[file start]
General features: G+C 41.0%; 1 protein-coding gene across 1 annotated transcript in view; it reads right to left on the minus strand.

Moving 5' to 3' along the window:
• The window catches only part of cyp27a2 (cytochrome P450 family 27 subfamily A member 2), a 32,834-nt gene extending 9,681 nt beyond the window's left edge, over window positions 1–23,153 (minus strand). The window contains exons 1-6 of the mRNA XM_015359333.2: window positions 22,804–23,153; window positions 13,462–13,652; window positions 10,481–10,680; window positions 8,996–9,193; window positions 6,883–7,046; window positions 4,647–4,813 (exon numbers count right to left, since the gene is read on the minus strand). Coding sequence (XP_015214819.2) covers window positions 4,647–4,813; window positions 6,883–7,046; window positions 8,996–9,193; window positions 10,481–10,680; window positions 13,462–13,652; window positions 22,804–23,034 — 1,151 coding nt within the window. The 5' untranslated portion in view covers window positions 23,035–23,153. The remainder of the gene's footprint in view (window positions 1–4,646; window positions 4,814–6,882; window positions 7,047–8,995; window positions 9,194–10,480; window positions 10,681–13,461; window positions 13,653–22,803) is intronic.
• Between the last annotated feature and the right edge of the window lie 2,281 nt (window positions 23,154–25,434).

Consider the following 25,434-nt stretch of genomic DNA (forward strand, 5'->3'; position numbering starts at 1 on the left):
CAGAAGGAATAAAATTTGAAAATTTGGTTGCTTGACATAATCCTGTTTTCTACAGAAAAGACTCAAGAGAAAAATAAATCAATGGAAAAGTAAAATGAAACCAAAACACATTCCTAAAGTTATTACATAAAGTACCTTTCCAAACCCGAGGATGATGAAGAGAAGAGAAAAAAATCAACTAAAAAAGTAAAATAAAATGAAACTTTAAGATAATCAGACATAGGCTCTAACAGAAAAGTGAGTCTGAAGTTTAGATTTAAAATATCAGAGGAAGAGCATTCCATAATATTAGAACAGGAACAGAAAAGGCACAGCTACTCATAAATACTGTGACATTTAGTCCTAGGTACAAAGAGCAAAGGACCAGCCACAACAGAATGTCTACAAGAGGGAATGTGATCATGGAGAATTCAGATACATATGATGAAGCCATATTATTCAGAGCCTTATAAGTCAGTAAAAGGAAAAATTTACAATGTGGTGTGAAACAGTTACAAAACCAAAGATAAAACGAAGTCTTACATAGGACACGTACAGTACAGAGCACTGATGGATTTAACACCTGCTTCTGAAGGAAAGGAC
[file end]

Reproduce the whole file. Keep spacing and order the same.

General features: G+C 41.0%; 1 protein-coding gene across 1 annotated transcript in view; it reads right to left on the minus strand.

Moving 5' to 3' along the window:
• The window catches only part of cyp27a2 (cytochrome P450 family 27 subfamily A member 2), a 32,834-nt gene extending 9,681 nt beyond the window's left edge, over window positions 1–23,153 (minus strand). The window contains exons 1-6 of the mRNA XM_015359333.2: window positions 22,804–23,153; window positions 13,462–13,652; window positions 10,481–10,680; window positions 8,996–9,193; window positions 6,883–7,046; window positions 4,647–4,813 (exon numbers count right to left, since the gene is read on the minus strand). Coding sequence (XP_015214819.2) covers window positions 4,647–4,813; window positions 6,883–7,046; window positions 8,996–9,193; window positions 10,481–10,680; window positions 13,462–13,652; window positions 22,804–23,034 — 1,151 coding nt within the window. The 5' untranslated portion in view covers window positions 23,035–23,153. The remainder of the gene's footprint in view (window positions 1–4,646; window positions 4,814–6,882; window positions 7,047–8,995; window positions 9,194–10,480; window positions 10,681–13,461; window positions 13,653–22,803) is intronic.
• Between the last annotated feature and the right edge of the window lie 2,281 nt (window positions 23,154–25,434).

Consider the following 25,434-nt stretch of genomic DNA (forward strand, 5'->3'; position numbering starts at 1 on the left):
CAGAAGGAATAAAATTTGAAAATTTGGTTGCTTGACATAATCCTGTTTTCTACAGAAAAGACTCAAGAGAAAAATAAATCAATGGAAAAGTAAAATGAAACCAAAACACATTCCTAAAGTTATTACATAAAGTACCTTTCCAAACCCGAGGATGATGAAGAGAAGAGAAAAAAATCAACTAAAAAAGTAAAATAAAATGAAACTTTAAGATAATCAGACATAGGCTCTAACAGAAAAGTGAGTCTGAAGTTTAGATTTAAAATATCAGAGGAAGAGCATTCCATAATATTAGAACAGGAACAGAAAAGGCACAGCTACTCATAAATACTGTGACATTTAGTCCTAGGTACAAAGAGCAAAGGACCAGCCACAACAGAATGTCTACAAGAGGGAATGTGATCATGGAGAATTCAGATACATATGATGAAGCCATATTATTCAGAGCCTTATAAGTCAGTAAAAGGAAAAATTTACAATGTGGTGTGAAACAGTTACAAAACCAAAGATAAAACGAAGTCTTACATAGGACACGTACAGTACAGAGCACTGATGGATTTAACACCTGCTTCTGAAGGAAAGGAC